Inuit bid to overturn EU seal ban fails
"Inuit are disappointed that the EU did not see fit to rule on the merits of this case"
The European General Court has dismissed a bid by a group that includes Inuit to overturn the 2010 European Union prohibition on trade in seal products.
The decision, issued Wednesday, struck down an appeal by the industry itself, which is separate from an effort by the federal government to seek a rule change from the World Trade Organization.
A separate application by the coalition which questions how the ban would be enforced in Europe, is still before the court.
“Inuit are disappointed that the EU did not see fit to rule on the merits of this case, and have dismissed it, on technical grounds as inadmissible without a hearing. We will continue to review the ruling closely, and will communicate our next steps as to what we intend to do as soon as it is practical. I would also like to point out that we continue to have a second case in front of the court challenging the adequacy of the implementing regulations associated with the ban. We are awaiting judgement in that case,” said Mary Simon, president of Inuit Tapiriit Kanatami, in a Sept. 14 statement.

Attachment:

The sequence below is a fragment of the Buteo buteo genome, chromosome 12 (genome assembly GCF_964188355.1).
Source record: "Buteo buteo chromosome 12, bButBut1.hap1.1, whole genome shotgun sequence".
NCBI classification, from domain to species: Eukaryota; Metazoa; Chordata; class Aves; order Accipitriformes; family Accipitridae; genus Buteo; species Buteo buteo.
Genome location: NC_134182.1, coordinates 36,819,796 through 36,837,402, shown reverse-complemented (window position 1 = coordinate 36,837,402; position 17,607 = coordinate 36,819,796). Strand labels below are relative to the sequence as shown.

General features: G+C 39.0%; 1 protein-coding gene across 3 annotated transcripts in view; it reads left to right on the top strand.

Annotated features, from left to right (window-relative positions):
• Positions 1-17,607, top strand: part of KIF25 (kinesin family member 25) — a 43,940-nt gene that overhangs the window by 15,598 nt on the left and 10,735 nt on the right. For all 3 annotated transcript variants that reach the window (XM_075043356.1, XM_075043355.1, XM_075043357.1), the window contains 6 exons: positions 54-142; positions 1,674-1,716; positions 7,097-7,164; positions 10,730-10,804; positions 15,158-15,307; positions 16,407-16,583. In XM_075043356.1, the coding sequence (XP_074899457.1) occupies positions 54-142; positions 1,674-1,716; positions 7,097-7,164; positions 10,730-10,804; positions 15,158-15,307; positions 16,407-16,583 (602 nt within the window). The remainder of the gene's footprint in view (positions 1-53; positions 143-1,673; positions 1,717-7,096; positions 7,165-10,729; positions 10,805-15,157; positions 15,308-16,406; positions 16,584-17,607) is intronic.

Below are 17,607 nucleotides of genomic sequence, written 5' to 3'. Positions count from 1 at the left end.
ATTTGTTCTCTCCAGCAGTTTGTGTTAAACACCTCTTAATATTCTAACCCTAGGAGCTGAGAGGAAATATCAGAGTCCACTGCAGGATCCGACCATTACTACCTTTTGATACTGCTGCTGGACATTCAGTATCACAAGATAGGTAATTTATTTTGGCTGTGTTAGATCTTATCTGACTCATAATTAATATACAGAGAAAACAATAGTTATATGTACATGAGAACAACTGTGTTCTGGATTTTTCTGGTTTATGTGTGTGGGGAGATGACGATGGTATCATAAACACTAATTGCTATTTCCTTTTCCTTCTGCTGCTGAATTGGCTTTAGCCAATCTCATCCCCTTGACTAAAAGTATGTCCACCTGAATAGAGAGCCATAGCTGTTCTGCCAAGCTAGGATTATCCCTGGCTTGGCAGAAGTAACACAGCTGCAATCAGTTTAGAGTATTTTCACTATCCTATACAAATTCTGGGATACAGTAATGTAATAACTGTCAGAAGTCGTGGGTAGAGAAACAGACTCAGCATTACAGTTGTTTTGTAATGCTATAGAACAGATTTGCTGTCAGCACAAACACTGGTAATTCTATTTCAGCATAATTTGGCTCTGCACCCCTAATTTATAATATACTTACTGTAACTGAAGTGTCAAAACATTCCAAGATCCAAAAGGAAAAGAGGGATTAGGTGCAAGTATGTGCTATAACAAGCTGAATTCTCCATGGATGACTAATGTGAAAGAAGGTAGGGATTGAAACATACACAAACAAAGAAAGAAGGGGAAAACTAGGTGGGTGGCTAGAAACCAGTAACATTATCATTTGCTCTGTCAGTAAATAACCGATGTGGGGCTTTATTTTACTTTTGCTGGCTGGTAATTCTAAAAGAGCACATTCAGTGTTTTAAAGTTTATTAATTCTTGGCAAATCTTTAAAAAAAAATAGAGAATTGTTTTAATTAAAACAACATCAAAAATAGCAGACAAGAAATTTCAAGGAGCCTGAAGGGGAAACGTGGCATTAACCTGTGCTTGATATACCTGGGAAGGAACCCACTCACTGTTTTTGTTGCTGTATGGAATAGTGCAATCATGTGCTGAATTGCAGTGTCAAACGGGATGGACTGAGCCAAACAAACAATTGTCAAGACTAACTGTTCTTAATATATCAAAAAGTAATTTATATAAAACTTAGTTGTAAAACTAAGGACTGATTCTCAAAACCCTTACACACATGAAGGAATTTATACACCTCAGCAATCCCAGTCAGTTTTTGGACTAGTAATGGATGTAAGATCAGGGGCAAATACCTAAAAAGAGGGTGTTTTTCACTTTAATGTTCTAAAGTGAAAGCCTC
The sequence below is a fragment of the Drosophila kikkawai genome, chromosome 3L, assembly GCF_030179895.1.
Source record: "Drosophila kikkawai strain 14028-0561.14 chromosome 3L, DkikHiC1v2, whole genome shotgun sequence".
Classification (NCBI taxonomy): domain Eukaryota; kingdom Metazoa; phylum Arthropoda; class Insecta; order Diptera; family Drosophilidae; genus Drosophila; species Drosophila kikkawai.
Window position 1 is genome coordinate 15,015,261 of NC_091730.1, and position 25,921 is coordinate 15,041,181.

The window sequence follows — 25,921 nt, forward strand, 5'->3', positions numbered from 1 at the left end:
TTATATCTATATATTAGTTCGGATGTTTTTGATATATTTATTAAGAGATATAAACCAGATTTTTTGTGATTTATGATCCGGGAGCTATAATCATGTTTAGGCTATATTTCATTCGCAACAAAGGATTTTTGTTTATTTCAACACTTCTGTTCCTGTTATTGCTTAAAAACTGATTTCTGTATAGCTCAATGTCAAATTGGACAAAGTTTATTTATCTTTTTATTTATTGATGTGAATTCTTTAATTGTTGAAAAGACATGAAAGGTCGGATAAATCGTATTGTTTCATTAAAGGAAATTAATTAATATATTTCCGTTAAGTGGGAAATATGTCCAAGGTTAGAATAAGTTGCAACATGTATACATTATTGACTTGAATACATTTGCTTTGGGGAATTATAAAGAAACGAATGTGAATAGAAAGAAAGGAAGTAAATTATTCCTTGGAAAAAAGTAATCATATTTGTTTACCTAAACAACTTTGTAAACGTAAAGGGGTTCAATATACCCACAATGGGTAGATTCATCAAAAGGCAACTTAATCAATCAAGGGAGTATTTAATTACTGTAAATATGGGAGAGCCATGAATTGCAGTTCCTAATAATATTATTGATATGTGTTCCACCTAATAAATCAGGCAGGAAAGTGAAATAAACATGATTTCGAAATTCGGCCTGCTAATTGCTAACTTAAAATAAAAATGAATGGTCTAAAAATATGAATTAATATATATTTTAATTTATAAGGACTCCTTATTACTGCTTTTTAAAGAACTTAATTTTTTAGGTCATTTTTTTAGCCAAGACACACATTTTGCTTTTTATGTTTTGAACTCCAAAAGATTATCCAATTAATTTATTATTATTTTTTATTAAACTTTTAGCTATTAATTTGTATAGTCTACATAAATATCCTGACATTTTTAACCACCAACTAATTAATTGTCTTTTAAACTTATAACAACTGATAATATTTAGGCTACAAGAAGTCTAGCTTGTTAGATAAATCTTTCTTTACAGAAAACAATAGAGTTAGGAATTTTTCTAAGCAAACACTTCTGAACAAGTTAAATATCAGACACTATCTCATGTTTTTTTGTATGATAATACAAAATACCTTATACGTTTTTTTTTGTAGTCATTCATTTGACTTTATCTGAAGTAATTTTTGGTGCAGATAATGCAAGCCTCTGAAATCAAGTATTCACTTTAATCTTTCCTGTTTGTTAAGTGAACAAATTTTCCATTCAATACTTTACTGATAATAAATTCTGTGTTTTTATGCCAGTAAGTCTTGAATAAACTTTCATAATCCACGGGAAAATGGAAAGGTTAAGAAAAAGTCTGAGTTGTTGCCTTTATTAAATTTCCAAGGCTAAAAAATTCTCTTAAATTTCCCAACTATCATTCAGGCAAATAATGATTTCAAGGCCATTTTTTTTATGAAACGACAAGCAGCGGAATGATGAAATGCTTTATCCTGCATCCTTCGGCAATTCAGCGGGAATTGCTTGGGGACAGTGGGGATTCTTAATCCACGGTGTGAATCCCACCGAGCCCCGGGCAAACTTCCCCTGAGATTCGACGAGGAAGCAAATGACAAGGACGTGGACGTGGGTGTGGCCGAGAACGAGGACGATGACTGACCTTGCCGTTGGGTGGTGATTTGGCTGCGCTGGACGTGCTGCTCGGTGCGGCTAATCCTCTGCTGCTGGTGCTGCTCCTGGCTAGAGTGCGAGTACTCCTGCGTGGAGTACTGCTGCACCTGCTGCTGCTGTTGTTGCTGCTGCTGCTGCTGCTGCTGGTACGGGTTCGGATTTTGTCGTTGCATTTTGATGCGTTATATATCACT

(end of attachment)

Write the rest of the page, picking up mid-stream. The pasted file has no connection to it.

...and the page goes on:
The European Parliament, dismissing Canada’s argument that the hunt is humane, voted by a margin of 550 to 49 to impose its seal ban in May 2009.
Since then, several rounds of trade consultations through the WTO have failed to resolve the dispute.
The Humane Society International, which sent out a news release Sept. 14 applauding the court ruling, said some members of the European Parliament say they’re less likely to ratify the pending Canada-European Union Economic and Trade Agreement — a deal reportedly worth $12 billion annually to Canada’s economy — unless Canada withdraws its WTO challenge.
with files from Postmedia News